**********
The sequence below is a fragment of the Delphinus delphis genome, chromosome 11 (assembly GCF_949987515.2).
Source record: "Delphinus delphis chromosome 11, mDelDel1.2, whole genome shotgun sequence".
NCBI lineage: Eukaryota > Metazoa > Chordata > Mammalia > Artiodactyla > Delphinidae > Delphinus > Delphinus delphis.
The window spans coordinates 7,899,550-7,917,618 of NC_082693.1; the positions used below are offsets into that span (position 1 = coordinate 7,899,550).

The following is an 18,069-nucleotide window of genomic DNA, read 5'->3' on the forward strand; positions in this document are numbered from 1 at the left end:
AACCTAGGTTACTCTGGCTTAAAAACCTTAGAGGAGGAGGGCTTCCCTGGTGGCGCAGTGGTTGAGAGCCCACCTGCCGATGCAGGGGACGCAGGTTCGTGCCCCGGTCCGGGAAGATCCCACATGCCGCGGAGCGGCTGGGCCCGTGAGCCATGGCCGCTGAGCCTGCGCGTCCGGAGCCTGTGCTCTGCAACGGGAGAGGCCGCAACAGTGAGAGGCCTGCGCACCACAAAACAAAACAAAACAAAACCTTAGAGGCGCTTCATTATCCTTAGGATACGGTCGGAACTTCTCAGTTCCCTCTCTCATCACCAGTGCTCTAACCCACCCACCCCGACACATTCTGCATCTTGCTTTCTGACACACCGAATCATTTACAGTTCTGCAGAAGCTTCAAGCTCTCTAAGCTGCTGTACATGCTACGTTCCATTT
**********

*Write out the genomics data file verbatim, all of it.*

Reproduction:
The sequence below is a fragment of the Delphinus delphis genome, chromosome 11 (assembly GCF_949987515.2).
Source record: "Delphinus delphis chromosome 11, mDelDel1.2, whole genome shotgun sequence".
NCBI lineage: Eukaryota > Metazoa > Chordata > Mammalia > Artiodactyla > Delphinidae > Delphinus > Delphinus delphis.
The window spans coordinates 7,899,550-7,917,618 of NC_082693.1; the positions used below are offsets into that span (position 1 = coordinate 7,899,550).

The following is an 18,069-nucleotide window of genomic DNA, read 5'->3' on the forward strand; positions in this document are numbered from 1 at the left end:
AACCTAGGTTACTCTGGCTTAAAAACCTTAGAGGAGGAGGGCTTCCCTGGTGGCGCAGTGGTTGAGAGCCCACCTGCCGATGCAGGGGACGCAGGTTCGTGCCCCGGTCCGGGAAGATCCCACATGCCGCGGAGCGGCTGGGCCCGTGAGCCATGGCCGCTGAGCCTGCGCGTCCGGAGCCTGTGCTCTGCAACGGGAGAGGCCGCAACAGTGAGAGGCCTGCGCACCACAAAACAAAACAAAACAAAACCTTAGAGGCGCTTCATTATCCTTAGGATACGGTCGGAACTTCTCAGTTCCCTCTCTCATCACCAGTGCTCTAACCCACCCACCCCGACACATTCTGCATCTTGCTTTCTGACACACCGAATCATTTACAGTTCTGCAGAAGCTTCAAGCTCTCTAAGCTGCTGTACATGCTACGTTCCATTT